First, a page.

Abstract

Recent scholars have noted the anti-consolatory trend in modern elegy, and remarked on the ways in which twentieth-century elegies revolt against the convention of compensatory consolation in their expression of disconsolation. Using Wallace Stevens's "The Owl in the Sarcophagus" as a test case, this essay proposes a rethinking of our notion of elegiac consolation: instead of reading this allegorical, equivocating poem as an anti-elegy, this article argues, with the aid of D. W. Winnicott's object-relation theory, that the poem's consolation is based less on the mechanism of compensation than on the cryptonymic process of placing an unplaced feeling of loss.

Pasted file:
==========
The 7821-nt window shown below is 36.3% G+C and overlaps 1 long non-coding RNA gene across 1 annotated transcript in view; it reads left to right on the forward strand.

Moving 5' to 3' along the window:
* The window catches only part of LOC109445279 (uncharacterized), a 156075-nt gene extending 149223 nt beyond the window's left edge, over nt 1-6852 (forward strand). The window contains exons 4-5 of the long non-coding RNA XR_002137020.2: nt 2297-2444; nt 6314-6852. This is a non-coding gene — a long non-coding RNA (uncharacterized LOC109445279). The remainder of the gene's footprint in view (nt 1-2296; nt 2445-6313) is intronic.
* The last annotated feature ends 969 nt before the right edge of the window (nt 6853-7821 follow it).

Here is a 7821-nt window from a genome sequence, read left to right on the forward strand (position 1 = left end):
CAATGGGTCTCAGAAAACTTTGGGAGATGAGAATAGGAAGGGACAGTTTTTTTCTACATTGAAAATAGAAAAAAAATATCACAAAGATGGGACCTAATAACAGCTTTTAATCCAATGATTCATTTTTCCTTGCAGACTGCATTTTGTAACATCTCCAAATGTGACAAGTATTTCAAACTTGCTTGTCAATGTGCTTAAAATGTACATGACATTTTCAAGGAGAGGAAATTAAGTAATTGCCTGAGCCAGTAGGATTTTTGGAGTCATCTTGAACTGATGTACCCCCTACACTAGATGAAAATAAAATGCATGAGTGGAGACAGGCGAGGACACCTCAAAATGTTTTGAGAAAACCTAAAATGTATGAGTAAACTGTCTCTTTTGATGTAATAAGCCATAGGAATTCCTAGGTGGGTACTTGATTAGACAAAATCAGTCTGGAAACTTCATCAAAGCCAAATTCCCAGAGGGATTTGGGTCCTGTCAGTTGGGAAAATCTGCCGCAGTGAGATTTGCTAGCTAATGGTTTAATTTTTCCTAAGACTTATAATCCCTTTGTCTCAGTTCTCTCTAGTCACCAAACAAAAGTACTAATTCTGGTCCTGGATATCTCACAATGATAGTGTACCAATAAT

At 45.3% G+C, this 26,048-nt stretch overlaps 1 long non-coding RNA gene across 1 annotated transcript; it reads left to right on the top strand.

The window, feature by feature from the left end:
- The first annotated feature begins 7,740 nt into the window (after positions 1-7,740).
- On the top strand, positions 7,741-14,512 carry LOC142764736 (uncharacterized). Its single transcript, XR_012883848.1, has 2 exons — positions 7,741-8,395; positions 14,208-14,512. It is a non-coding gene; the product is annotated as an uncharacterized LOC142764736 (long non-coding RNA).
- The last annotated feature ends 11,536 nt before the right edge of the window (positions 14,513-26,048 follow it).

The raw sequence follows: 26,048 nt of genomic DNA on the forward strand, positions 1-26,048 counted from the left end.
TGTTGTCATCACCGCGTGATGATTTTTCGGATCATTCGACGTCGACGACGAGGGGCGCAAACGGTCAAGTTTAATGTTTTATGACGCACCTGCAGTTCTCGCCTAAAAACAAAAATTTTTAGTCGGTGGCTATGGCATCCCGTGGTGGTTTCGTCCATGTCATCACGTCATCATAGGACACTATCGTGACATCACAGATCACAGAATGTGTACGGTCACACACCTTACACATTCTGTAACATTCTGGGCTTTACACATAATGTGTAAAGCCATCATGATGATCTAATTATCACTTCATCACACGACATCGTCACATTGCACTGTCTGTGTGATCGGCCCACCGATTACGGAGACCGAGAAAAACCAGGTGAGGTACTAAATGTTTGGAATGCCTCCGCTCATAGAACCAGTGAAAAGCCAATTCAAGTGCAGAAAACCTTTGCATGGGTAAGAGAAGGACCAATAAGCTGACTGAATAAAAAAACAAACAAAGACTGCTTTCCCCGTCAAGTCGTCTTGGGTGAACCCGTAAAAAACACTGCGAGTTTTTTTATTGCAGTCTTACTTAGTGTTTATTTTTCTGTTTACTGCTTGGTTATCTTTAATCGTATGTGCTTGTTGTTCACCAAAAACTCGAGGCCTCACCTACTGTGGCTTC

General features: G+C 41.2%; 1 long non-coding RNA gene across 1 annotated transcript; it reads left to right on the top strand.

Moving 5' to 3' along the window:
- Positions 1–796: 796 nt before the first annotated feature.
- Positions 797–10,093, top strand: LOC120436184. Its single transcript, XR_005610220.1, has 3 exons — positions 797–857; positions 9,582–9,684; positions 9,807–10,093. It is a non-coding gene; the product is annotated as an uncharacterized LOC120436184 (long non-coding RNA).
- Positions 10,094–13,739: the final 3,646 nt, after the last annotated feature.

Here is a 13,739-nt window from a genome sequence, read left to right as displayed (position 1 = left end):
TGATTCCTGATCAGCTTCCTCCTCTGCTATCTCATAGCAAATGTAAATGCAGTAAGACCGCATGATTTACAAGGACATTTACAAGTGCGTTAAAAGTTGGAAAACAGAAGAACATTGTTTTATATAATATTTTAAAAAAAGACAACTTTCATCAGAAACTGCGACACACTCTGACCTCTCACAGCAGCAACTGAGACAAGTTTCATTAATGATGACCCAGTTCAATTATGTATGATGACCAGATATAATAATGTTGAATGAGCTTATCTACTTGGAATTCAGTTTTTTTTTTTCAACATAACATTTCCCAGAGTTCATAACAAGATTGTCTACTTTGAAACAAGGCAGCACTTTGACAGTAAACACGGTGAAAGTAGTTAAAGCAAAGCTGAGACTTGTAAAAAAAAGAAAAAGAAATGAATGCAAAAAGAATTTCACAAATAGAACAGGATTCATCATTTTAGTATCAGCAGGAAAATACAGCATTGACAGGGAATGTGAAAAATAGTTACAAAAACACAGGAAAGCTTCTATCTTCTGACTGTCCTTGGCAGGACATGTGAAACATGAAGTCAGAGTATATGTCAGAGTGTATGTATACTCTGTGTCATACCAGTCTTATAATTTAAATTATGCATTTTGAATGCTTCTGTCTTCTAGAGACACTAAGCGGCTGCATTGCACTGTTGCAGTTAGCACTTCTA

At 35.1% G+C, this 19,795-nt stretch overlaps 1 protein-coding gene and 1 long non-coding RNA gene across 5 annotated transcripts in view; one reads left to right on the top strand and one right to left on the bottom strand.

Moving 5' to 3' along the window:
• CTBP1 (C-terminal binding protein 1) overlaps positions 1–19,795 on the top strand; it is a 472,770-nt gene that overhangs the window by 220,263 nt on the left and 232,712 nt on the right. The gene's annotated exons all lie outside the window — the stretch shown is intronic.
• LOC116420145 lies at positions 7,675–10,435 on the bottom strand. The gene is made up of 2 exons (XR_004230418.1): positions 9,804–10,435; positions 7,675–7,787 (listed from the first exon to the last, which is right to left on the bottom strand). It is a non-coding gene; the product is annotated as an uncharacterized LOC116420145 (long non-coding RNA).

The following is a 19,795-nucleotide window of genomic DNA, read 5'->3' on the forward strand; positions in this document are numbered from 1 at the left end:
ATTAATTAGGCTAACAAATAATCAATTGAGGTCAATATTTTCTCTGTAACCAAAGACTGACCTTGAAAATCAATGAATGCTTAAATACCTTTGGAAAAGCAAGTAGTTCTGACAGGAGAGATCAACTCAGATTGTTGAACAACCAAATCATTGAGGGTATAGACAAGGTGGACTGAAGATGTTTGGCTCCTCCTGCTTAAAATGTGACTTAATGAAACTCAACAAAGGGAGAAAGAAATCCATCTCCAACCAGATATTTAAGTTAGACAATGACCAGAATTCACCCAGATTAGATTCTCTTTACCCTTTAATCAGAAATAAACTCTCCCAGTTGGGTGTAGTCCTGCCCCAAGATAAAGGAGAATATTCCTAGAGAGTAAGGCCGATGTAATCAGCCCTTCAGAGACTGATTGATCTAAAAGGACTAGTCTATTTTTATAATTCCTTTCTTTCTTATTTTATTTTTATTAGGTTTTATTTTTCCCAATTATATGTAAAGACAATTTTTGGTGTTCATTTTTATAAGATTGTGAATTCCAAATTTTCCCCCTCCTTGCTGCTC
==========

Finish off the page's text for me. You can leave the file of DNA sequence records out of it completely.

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Additional Information

ISSN
1080-6547
Print ISSN
0013-8304
Pages
pp. 45-70
Launched on MUSE
2010-03-14
Open Access
No
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